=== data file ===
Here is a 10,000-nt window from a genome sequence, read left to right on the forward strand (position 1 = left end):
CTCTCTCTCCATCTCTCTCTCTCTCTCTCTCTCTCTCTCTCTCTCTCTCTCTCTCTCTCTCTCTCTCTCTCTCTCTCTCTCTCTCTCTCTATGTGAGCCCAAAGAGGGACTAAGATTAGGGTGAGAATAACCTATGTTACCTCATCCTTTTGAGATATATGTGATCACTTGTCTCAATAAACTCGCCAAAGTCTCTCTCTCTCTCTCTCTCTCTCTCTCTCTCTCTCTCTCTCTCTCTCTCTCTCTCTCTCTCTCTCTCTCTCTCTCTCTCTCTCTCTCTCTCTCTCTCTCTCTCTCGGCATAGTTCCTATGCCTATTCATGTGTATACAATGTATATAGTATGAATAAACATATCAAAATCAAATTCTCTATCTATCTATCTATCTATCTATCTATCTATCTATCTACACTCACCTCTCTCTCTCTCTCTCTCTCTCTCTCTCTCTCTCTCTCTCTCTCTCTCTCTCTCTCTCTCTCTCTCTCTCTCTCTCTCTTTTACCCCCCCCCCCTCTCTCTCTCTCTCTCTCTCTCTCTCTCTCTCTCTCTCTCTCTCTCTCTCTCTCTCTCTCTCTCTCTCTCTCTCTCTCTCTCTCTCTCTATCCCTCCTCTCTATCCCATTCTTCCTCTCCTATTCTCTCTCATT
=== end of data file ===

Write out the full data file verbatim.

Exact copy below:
Here is a 10,000-nt window from a genome sequence, read left to right on the forward strand (position 1 = left end):
CTCTCTCTCCATCTCTCTCTCTCTCTCTCTCTCTCTCTCTCTCTCTCTCTCTCTCTCTCTCTCTCTCTCTCTCTCTCTCTCTCTCTCTCTATGTGAGCCCAAAGAGGGACTAAGATTAGGGTGAGAATAACCTATGTTACCTCATCCTTTTGAGATATATGTGATCACTTGTCTCAATAAACTCGCCAAAGTCTCTCTCTCTCTCTCTCTCTCTCTCTCTCTCTCTCTCTCTCTCTCTCTCTCTCTCTCTCTCTCTCTCTCTCTCTCTCTCTCTCTCTCTCTCTCTCTCTCTCTCTCGGCATAGTTCCTATGCCTATTCATGTGTATACAATGTATATAGTATGAATAAACATATCAAAATCAAATTCTCTATCTATCTATCTATCTATCTATCTATCTATCTATCTACACTCACCTCTCTCTCTCTCTCTCTCTCTCTCTCTCTCTCTCTCTCTCTCTCTCTCTCTCTCTCTCTCTCTCTCTCTCTCTCTCTCTTTTACCCCCCCCCCCTCTCTCTCTCTCTCTCTCTCTCTCTCTCTCTCTCTCTCTCTCTCTCTCTCTCTCTCTCTCTCTCTCTCTCTCTCTCTCTCTCTCTCTCTATCCCTCCTCTCTATCCCATTCTTCCTCTCCTATTCTCTCTCATT